Posted in Beer on October 25, 2012|
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Ten days on and our brew is in the bottle. I was planning to take a note of how much it has cost so far but I’ve already blown the budget on a heat pad to keep the brew fermenting at a constant temperature and a new hydrometer to replace the one I dropped. This first batch was always going to be expensive.
The Boatshed Brew was supposed to be a collaborative effort but my son Jimmy has departed for a fortnight, leaving me to check the ferment, record the hydrometer readings, add the finings and clean and fill the bottles. Also, daughter Maddie hasn’t even started to design the label so I’m thinking of re-naming my brew after the Little Red Hen in the children’s fable. (‘Who will help me bake the bread?’ said the little red hen. ‘Not I’, said the dog/cat/pig etc.) Like the lazy farmyard animals in the story, I expect my family will suddenly reappear when it’s time to drink the beer. And like the little red hen I might just drink it ‘all by myself’.
I have tasted it already and although it has a fabulous aroma I think it’s a bit too hoppy. It’s also quite cloudy, despite the fining powder that was supposed to clarify it. I’m hoping it will develop in the bottle. My instructions say it will be ready to drink in three weeks.
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Posted in Beer on October 13, 2012|
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It’s a measure of how much my family has grown up that I find myself in the kitchen not baking brownies or making playdough but brewing a batch of beer with my son Jimmy.
We’ve been talking about doing this for some time. Jimmy has developed a taste for craft beer while apparently studying at Otago University and I’ve been interested ever since I made a radio feature with Paul Croucher in the summer of 2004. Paul had just won a prize for the home brew he made in his garage and as he took me through the process I was thoroughly seduced by his enthusiasm. Unsurprisingly he went professional soon after and his beer regularly takes out top awards in the annual beer awards.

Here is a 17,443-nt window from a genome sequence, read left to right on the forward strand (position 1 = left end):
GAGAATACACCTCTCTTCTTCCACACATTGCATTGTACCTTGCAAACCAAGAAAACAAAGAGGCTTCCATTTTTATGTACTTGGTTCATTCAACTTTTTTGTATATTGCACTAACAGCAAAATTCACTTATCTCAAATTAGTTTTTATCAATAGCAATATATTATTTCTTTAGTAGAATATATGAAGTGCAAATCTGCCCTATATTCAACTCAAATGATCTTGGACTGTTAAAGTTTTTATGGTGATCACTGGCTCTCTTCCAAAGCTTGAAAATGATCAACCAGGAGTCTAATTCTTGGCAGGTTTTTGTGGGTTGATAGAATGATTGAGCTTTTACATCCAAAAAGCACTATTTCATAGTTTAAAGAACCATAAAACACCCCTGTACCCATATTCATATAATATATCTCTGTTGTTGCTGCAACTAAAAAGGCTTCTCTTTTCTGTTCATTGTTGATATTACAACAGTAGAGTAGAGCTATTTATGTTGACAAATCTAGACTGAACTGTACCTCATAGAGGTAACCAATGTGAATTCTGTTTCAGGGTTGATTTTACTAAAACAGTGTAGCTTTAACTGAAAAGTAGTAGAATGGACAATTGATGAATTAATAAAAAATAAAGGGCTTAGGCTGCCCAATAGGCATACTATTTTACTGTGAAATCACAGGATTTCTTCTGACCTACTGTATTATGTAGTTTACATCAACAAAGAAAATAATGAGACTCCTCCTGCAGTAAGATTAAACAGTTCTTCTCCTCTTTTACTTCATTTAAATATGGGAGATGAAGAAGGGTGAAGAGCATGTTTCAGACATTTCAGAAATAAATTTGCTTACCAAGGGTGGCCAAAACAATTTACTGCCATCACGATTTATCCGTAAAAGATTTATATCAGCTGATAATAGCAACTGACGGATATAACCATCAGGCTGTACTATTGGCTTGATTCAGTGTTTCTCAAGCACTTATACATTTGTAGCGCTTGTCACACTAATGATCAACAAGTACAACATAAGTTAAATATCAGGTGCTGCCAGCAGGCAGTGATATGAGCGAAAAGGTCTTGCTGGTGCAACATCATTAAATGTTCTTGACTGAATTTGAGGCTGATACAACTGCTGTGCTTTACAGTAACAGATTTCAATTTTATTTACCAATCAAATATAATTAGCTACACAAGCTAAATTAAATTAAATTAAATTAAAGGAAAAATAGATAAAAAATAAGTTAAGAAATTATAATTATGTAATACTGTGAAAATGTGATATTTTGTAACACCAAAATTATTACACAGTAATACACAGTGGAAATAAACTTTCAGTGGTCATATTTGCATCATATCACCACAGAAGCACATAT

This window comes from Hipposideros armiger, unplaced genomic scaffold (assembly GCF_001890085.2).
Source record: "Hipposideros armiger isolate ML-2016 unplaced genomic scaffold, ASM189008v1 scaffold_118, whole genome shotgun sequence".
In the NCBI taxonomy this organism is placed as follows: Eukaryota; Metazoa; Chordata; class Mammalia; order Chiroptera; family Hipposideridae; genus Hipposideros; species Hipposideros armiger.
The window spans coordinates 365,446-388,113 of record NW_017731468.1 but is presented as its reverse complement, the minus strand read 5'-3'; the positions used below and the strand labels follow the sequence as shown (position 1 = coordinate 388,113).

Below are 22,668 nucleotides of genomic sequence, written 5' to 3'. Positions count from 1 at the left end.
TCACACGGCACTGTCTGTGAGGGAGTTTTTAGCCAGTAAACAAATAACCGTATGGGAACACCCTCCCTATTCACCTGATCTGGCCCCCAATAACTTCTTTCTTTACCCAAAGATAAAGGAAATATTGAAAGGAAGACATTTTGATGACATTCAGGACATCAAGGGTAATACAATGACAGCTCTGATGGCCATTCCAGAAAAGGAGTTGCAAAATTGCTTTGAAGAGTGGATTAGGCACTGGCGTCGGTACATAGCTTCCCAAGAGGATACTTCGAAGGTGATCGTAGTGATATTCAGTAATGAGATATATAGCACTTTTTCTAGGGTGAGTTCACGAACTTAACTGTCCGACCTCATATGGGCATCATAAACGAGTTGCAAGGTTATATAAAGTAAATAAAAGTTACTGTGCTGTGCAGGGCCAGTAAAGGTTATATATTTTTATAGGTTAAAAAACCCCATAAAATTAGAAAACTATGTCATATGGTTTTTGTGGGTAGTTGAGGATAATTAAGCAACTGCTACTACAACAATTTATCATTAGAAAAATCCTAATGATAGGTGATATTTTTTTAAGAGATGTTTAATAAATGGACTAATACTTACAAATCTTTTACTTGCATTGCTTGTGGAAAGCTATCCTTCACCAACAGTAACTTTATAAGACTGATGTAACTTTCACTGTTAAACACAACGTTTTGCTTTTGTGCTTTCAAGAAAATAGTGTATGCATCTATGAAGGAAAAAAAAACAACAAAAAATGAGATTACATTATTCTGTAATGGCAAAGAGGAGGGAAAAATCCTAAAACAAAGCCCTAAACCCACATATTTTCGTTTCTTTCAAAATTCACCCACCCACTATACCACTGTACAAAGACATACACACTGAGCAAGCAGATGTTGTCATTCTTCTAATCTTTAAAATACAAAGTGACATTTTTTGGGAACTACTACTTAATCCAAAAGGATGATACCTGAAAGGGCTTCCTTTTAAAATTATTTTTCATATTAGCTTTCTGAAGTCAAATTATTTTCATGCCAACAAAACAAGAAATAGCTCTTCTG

More recently I’ve been writing a feature about Wellington’s micro brewery, the Garage Project (to be published in the Nov/Dec issue of NZ Life & Leisure). Brewer Pete Gillespie re-inspired me to give it a go. He makes beers with interesting combinations of malts and hops, playing about with the various processes and producing some fantastic beers. He has years of experience to draw on and quite wisely advises me to keep it simple. Start with a kit, get some experience and then when you’re ready, pull out all the stops.
So Jimmy and I have been down at the Brew House supply store in Newtown, Wellington. Having decided we wanted to make an IPA with a flavour reminiscent of our favourite Epic Pale Ale, we’ve bought a kit with a fermenter barrel and various bits and pieces, together with a pouch of ready-to-go malt (Mangrove Jack’s IPA) and some Cascade hops to give it a bit of a boost.
It was very easy to make. Like cheese making, most of the work is in the cleaning and sterilising of the equipment. We made a guess with the hops and threw in a handful, otherwise it’s dependent upon the quality of the malt kit and the yeast that came with it.
Boat Shed under construction
Our brew is currently fizzing away in the garage. We’ve timed it be ready for the launch of our boatshed in the Marlborough Sounds. This project, several years in the making, has almost come to fruition. The boatshed and jetty have been built by father Dan, with the help of extended family and sons Jimmy and William. We hope the last nail will be hammered into place at about the same time our brew reaches perfection in the bottle.
We’re calling it the Boatshed Brew. Daughter Maddie is currently designing the label and we plan to pop the caps early in the New Year. I’ll keep you posted on the progress. And If anyone else is interested in home brewing from a kit, I can recommend Mangrove Jack’s short YouTube videos Part One and Part Two.
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